A urinary tract infection (UTI) can cause a variety of symptoms, including temporary urinary incontinence.
UTIs are very common. According to the Urology Care Foundation, around 60% of fema...
Circumcision is a surgical procedure to remove the foreskin of the penis. Circumcision began in ancient times as part of religious rites in the Jewish and Islamic faiths. Today circumcisions are performed for religious reasons or because of parental preference.
The procedure is usually performed in the hospital or medical clinics a day or two after birth. In the Jewish religion the circumcision is usually done on the baby boy’s eighth day. During the circumcision procedure the foreskin of the penis is surgically removed exposing the glans or head of the penis. The procedure can be done on older boys and men but it is more complicated and has more risks.
Long as issue of debate, the American Academy of Pediatrics (AAP) considers the benefits of circumcision are not great enough to recommend the procedure routinely. That said, other medical personnel believe there is enough evidence to suggest circumcision does provide some health benefits.
According to the Center for Disease Control and Prevention (CDC) there is compelling evidence that suggests circumcision can reduce the risk of a man getting HIV from an infected women by up to 60 percent. This evidence has lead to the recommendation that men and boys in certain areas of Africa where HIV has reach epidemic proportions be circumcised. In addition to the evidence about the spread of HIV, circumcision may reduce the chance of acquiring genital herpes by up to 30 percent.
Other theoretical health benefits associated with circumcision include:
The decision for circumcision is a personal one. Beginning in the 1940s, American parents routinely circumcised their newborn sons. By the mid 1960s 85 percent of newborn baby boys were circumcised. The rate of circumcision began to drop in the 1990s and by 2009 the CDC reported only 32.5 percent of newborns were circumcised.
In general the medical community believes circumcision has health benefits not only because it helps to prevent the spread of STDs or sexually transmitted diseases in men and women, but also it is believed to lower the risk of prostate cancer. According to a study conducted by the University of Quebec men who were circumcised after age 35 had their risk of prostate cancer reduced by 45 percent. The study indicates circumcised black men experience an even greater benefit with their prostate cancer risk cut by 60 percent.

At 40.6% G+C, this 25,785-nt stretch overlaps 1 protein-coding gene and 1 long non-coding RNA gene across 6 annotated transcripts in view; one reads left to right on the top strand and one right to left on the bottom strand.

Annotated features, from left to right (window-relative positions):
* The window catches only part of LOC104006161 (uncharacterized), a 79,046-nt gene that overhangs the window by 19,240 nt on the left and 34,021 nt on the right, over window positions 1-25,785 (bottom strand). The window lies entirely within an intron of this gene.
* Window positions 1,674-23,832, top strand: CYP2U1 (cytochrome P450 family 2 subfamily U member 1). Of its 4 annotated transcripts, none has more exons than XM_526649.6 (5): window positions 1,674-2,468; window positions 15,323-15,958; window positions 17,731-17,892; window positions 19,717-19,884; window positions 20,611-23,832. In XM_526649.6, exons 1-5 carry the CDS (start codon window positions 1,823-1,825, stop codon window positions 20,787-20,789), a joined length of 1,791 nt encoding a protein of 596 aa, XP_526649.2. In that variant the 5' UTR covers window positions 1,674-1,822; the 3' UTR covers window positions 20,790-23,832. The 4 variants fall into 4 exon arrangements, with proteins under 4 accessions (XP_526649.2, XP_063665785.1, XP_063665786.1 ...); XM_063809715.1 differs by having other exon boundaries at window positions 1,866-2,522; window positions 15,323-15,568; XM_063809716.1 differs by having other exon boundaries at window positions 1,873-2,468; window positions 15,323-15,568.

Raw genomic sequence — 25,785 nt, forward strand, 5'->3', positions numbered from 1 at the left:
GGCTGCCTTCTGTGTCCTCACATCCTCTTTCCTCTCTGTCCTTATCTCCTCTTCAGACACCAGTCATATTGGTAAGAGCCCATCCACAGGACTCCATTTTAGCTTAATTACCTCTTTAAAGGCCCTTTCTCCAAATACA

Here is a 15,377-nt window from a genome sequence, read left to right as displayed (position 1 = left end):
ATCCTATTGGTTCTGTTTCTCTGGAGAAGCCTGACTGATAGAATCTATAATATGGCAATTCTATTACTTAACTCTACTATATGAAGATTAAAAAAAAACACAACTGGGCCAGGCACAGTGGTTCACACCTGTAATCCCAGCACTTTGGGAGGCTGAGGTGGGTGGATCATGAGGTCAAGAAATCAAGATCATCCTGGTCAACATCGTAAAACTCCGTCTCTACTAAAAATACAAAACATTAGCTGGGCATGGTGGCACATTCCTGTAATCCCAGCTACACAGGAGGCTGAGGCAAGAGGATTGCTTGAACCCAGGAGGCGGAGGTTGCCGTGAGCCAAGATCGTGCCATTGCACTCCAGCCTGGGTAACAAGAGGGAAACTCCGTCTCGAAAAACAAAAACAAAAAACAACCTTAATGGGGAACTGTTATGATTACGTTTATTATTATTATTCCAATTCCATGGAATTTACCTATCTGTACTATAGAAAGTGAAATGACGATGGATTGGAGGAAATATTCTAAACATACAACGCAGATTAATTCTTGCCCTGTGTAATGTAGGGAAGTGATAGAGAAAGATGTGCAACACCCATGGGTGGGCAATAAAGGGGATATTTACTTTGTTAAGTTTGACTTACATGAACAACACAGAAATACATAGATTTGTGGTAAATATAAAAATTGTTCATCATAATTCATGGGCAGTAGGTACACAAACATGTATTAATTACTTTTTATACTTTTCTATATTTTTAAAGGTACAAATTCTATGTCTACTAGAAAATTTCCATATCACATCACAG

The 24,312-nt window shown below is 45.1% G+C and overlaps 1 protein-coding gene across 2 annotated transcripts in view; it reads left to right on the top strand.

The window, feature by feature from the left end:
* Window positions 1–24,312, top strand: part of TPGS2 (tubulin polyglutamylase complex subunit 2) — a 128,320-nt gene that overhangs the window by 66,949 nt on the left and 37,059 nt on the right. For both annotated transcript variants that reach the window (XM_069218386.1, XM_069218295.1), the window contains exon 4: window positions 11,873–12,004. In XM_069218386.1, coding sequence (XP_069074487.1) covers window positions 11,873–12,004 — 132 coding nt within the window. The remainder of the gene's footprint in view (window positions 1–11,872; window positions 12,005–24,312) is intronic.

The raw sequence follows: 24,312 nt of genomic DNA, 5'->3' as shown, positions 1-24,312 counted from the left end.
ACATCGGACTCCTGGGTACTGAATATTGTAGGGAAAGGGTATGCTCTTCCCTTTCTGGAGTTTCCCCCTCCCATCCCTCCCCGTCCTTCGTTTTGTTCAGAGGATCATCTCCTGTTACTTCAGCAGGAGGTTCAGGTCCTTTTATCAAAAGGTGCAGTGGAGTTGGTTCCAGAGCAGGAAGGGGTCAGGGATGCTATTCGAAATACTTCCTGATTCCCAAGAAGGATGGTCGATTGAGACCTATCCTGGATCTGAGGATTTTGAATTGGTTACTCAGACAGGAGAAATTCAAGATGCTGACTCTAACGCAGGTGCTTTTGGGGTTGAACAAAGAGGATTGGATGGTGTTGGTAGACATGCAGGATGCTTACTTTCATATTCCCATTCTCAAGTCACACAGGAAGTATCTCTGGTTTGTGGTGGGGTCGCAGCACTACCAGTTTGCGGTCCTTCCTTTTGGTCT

“This is a particularly interesting finding, as black men have the highest rates of prostate cancer in the world and this has never been explained, this novel finding warrants further examination in future studies that have a larger number of black participants. Until now, the only risk factors for prostate cancer that had been identified were advanced age, a family history of the disease and African ancestry.” said Dr Marie-Élise Parent of the University of Quebec.
Dr Parent and Dr Andrea Spence, of the University of Quebec, led the team that conducted the study of 1,590 prostate cancer patients in Montreal and 1,618 healthy people to investigate the possible association between circumcision and prostate cancer risk.
Those who are opposed to circumcision believe the procedure is “barbaric and causes unnecessary pain.” They view circumcision as mutilation of a natural part of the male body that serves a function. Others oppose circumcision because they feel the risk of complications surpasses the benefits of circumcision.
Like any surgical procedure, circumcision is not without risk. The most common complications after the procedure are pain, bleeding, rash and irritation, infection, failure of foreskin to heal properly, Irritation of the glans, meatitis or inflammation of the opening of the penis, and injury to the penis. The risks of complication after circumcision seems to increase with age, boys over one year of age have an increased risk of infection, bleeding, difficulty urinating, and more scarring than infants.
Though rare, the surgery might result in disfigurement of the penis, problems with the foreskin such as the skin is cut too short or not short enough. If not enough of the foreskin is removed, the foreskin may reattach to the head of the penis. This will require a minor surgical procedure to repair.
Circumcision for adult males has risks not associated with infant circumcision. Healing takes longer and it is recommended men abstain from all sexual activity for four to six weeks. An erection during this healing period can be extremely painful and may even damage the sutures.
Before deciding on circumcision for your son or yourself, consider the fact that the surgical procedure is permanent and is not reversible. If you have any reservations about circumcision, talk to the pediatrician or urologist performing the procedure.
Whatever your opinion or view point is about circumcision, the procedure will continue to be the subject of heated debate by the pro and con camps. The evidence in support of circumcision for health reasons is not compelling enough for the medical community to recommend it as a routine procedure and the risks are not enough to recommend against the procedure. Circumcision does not affect a man’s fertility, nor is there concrete evidence that circumcision either enhances or detracts from the sexual pleasure of the man or his partner.